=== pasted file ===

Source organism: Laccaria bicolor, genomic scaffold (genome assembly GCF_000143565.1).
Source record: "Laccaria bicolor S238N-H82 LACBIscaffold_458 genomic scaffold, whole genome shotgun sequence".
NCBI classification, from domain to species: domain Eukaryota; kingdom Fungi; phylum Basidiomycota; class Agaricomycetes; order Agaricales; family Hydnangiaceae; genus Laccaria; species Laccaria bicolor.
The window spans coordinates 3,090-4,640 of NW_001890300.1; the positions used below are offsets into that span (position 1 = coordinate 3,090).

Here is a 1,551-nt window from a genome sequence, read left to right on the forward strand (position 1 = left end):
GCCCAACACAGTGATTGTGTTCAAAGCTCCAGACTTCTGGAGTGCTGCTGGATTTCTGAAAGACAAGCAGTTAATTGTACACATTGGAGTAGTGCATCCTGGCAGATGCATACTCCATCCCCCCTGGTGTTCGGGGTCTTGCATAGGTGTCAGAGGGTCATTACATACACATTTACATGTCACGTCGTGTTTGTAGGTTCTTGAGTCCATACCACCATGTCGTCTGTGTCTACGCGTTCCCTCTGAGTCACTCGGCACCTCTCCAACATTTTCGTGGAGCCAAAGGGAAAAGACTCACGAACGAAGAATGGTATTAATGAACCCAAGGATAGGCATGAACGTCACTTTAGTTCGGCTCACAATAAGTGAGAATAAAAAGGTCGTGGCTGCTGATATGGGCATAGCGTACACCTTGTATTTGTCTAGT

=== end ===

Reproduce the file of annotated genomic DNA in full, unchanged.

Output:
Source organism: Laccaria bicolor, genomic scaffold (genome assembly GCF_000143565.1).
Source record: "Laccaria bicolor S238N-H82 LACBIscaffold_458 genomic scaffold, whole genome shotgun sequence".
NCBI classification, from domain to species: domain Eukaryota; kingdom Fungi; phylum Basidiomycota; class Agaricomycetes; order Agaricales; family Hydnangiaceae; genus Laccaria; species Laccaria bicolor.
The window spans coordinates 3,090-4,640 of NW_001890300.1; the positions used below are offsets into that span (position 1 = coordinate 3,090).

Here is a 1,551-nt window from a genome sequence, read left to right on the forward strand (position 1 = left end):
GCCCAACACAGTGATTGTGTTCAAAGCTCCAGACTTCTGGAGTGCTGCTGGATTTCTGAAAGACAAGCAGTTAATTGTACACATTGGAGTAGTGCATCCTGGCAGATGCATACTCCATCCCCCCTGGTGTTCGGGGTCTTGCATAGGTGTCAGAGGGTCATTACATACACATTTACATGTCACGTCGTGTTTGTAGGTTCTTGAGTCCATACCACCATGTCGTCTGTGTCTACGCGTTCCCTCTGAGTCACTCGGCACCTCTCCAACATTTTCGTGGAGCCAAAGGGAAAAGACTCACGAACGAAGAATGGTATTAATGAACCCAAGGATAGGCATGAACGTCACTTTAGTTCGGCTCACAATAAGTGAGAATAAAAAGGTCGTGGCTGCTGATATGGGCATAGCGTACACCTTGTATTTGTCTAGT